XlV. Because if you act morally toward others, they’re more likely to act morally towards you.

XV. Because morality gives us a purpose which is greater than our own petty impulses and desires.

XVl. Because it feels good to be part of something greater than ourselves.

XVll. Because morality affirms our connection to all other rational autonomous sentients.

And there’s more:

XVlll. Because morality offers us a tool for peaceful interaction with other communities, other nations, other cultures.

XlX. Because morality offers us a route to peaceful interaction with other sentient species, genetically enhanced intelligences and autonomous, intelligent AI.

XX.  Because morality gives us a shield against the propaganda and lies of self-serving politicians and rapacious corporations.

XXl. Because morality gives us a measure by which to assess the claims and suggestions of others.

XXll. Because morality offers us a rational and humane basis for our actions.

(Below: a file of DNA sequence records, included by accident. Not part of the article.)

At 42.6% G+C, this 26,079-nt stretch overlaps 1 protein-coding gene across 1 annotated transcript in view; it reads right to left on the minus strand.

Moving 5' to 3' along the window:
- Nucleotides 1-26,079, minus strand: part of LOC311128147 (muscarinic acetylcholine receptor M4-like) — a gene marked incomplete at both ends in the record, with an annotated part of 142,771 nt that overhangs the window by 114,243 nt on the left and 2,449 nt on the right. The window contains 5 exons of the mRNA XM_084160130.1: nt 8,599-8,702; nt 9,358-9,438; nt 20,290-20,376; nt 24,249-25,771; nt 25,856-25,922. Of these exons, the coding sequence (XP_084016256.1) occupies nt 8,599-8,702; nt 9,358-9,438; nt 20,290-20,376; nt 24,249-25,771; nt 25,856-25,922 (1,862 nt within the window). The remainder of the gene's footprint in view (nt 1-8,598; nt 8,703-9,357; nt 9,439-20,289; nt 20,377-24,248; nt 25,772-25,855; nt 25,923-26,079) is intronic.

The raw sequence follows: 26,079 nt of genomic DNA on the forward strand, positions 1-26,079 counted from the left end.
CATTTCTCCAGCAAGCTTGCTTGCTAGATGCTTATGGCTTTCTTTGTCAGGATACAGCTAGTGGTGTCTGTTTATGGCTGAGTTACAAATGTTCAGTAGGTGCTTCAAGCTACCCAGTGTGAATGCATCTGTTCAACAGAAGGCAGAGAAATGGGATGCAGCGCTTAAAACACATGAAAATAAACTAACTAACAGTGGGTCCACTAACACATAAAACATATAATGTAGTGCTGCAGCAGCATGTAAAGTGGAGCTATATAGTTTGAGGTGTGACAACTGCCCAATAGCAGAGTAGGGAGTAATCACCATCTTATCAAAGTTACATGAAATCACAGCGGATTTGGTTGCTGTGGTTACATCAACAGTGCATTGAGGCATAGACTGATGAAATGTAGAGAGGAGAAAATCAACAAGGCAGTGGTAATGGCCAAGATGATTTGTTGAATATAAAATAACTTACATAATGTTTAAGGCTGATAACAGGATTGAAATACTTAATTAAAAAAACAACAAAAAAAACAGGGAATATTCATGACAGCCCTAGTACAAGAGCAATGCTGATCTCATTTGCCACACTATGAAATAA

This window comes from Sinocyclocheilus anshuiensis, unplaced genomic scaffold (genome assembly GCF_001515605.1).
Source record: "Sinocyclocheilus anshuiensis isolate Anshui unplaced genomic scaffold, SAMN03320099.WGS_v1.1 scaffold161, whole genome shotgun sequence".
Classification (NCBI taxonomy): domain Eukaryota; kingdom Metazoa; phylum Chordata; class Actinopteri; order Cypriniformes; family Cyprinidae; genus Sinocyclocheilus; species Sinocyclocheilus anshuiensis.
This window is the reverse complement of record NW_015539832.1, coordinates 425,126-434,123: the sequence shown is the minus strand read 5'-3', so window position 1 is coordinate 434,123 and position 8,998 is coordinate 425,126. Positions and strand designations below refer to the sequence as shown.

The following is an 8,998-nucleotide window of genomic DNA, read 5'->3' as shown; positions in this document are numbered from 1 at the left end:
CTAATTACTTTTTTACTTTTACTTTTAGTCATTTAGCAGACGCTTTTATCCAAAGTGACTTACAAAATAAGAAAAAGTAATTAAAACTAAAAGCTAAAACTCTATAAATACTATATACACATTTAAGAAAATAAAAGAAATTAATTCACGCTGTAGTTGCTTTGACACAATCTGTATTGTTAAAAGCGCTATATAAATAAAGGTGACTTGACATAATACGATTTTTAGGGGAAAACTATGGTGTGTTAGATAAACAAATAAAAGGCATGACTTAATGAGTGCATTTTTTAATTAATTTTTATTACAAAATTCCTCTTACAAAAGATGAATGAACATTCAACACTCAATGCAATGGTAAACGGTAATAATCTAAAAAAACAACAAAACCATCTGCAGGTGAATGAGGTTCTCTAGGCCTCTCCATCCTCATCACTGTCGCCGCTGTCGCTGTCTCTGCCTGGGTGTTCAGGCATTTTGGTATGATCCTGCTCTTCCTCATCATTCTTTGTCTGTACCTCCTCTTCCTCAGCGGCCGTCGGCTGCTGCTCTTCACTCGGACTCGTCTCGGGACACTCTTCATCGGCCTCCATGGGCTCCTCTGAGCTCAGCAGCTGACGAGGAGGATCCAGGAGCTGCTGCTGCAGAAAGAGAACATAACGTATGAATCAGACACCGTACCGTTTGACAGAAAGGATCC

XXlll. Because morality gives us a sense of centredness and purpose in an increasingly chaotic world.

And last but by no means least:

XXlV. Because you want your children to inherit a fairer, happier world.


There you have it. As a rational, autonomous person I find these reasons compelling. Why wouldn’t I choose to adopt a sentience unification system if it’s better for us all while also offering me a sense of connectedness and self-respect?

Why wouldn’t I wish to be moral and urge others to be moral if it’s an antidote to the appalling chaotic mess and potential self-destruction humanity is constructing for itself?

Why wouldn’t I commit myself to sustaining and nurturing all living things, and life itself, when life is at the very heart of what I am?

It makes sense to me.

Both selfishly and selflessly, I’m convinced I should be moral.

And, for these same reasons, I commend this universal sentience unification system to you.


Luke Andreski

Luke Andreski is a founding member of the @EthicalRenewal and Ethical Intelligence collectives. His books include Intelligent Ethics (2019), Ethical Intelligence (2019), Short Conversations: During The Plague (2020) and Short Conversations: During the Storm (2021).

Intelligent Ethics is available here.

You can connect with Luke on LinkedIn,, or via @EthicalRenewal on Twitter